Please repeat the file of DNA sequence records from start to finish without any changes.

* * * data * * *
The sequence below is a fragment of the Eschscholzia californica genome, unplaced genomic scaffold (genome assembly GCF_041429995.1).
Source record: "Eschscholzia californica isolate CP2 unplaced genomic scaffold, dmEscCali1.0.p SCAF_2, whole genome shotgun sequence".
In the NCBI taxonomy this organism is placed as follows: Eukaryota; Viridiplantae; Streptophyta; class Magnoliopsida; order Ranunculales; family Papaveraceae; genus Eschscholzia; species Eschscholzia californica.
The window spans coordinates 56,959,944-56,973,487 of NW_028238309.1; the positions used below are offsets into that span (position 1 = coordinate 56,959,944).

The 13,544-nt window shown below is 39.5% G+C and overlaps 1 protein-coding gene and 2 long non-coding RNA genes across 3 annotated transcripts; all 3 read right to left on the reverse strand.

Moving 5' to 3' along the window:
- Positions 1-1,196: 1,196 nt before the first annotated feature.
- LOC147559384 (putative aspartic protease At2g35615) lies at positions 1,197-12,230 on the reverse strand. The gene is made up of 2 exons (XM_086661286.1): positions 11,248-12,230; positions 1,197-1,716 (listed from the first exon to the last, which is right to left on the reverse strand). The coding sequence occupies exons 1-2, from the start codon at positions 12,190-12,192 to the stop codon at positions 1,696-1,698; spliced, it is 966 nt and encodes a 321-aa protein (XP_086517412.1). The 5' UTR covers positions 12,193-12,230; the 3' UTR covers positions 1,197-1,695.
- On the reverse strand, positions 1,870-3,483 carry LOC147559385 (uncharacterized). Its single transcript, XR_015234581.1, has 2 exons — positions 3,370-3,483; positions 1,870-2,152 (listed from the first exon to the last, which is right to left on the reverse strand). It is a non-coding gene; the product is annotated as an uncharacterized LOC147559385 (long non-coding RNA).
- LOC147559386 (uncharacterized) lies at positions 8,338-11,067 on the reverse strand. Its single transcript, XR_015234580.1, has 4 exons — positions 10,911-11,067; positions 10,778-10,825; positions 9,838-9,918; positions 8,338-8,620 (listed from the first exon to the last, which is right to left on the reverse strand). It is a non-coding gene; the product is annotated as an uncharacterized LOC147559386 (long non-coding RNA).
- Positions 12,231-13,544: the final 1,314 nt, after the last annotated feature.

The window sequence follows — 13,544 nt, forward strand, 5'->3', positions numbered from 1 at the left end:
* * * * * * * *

The sequence below is a fragment of the Eschscholzia californica genome, unplaced genomic scaffold (genome assembly GCF_041429995.1).
Source record: "Eschscholzia californica isolate CP2 unplaced genomic scaffold, dmEscCali1.0.p SCAF_2, whole genome shotgun sequence".
In the NCBI taxonomy this organism is placed as follows: Eukaryota; Viridiplantae; Streptophyta; class Magnoliopsida; order Ranunculales; family Papaveraceae; genus Eschscholzia; species Eschscholzia californica.
The window spans coordinates 56,959,944-56,973,487 of NW_028238309.1; the positions used below are offsets into that span (position 1 = coordinate 56,959,944).

The 13,544-nt window shown below is 39.5% G+C and overlaps 1 protein-coding gene and 2 long non-coding RNA genes across 3 annotated transcripts; all 3 read right to left on the reverse strand.

Moving 5' to 3' along the window:
- Positions 1-1,196: 1,196 nt before the first annotated feature.
- LOC147559384 (putative aspartic protease At2g35615) lies at positions 1,197-12,230 on the reverse strand. The gene is made up of 2 exons (XM_086661286.1): positions 11,248-12,230; positions 1,197-1,716 (listed from the first exon to the last, which is right to left on the reverse strand). The coding sequence occupies exons 1-2, from the start codon at positions 12,190-12,192 to the stop codon at positions 1,696-1,698; spliced, it is 966 nt and encodes a 321-aa protein (XP_086517412.1). The 5' UTR covers positions 12,193-12,230; the 3' UTR covers positions 1,197-1,695.
- On the reverse strand, positions 1,870-3,483 carry LOC147559385 (uncharacterized). Its single transcript, XR_015234581.1, has 2 exons — positions 3,370-3,483; positions 1,870-2,152 (listed from the first exon to the last, which is right to left on the reverse strand). It is a non-coding gene; the product is annotated as an uncharacterized LOC147559385 (long non-coding RNA).
- LOC147559386 (uncharacterized) lies at positions 8,338-11,067 on the reverse strand. Its single transcript, XR_015234580.1, has 4 exons — positions 10,911-11,067; positions 10,778-10,825; positions 9,838-9,918; positions 8,338-8,620 (listed from the first exon to the last, which is right to left on the reverse strand). It is a non-coding gene; the product is annotated as an uncharacterized LOC147559386 (long non-coding RNA).
- Positions 12,231-13,544: the final 1,314 nt, after the last annotated feature.

The window sequence follows — 13,544 nt, forward strand, 5'->3', positions numbered from 1 at the left end: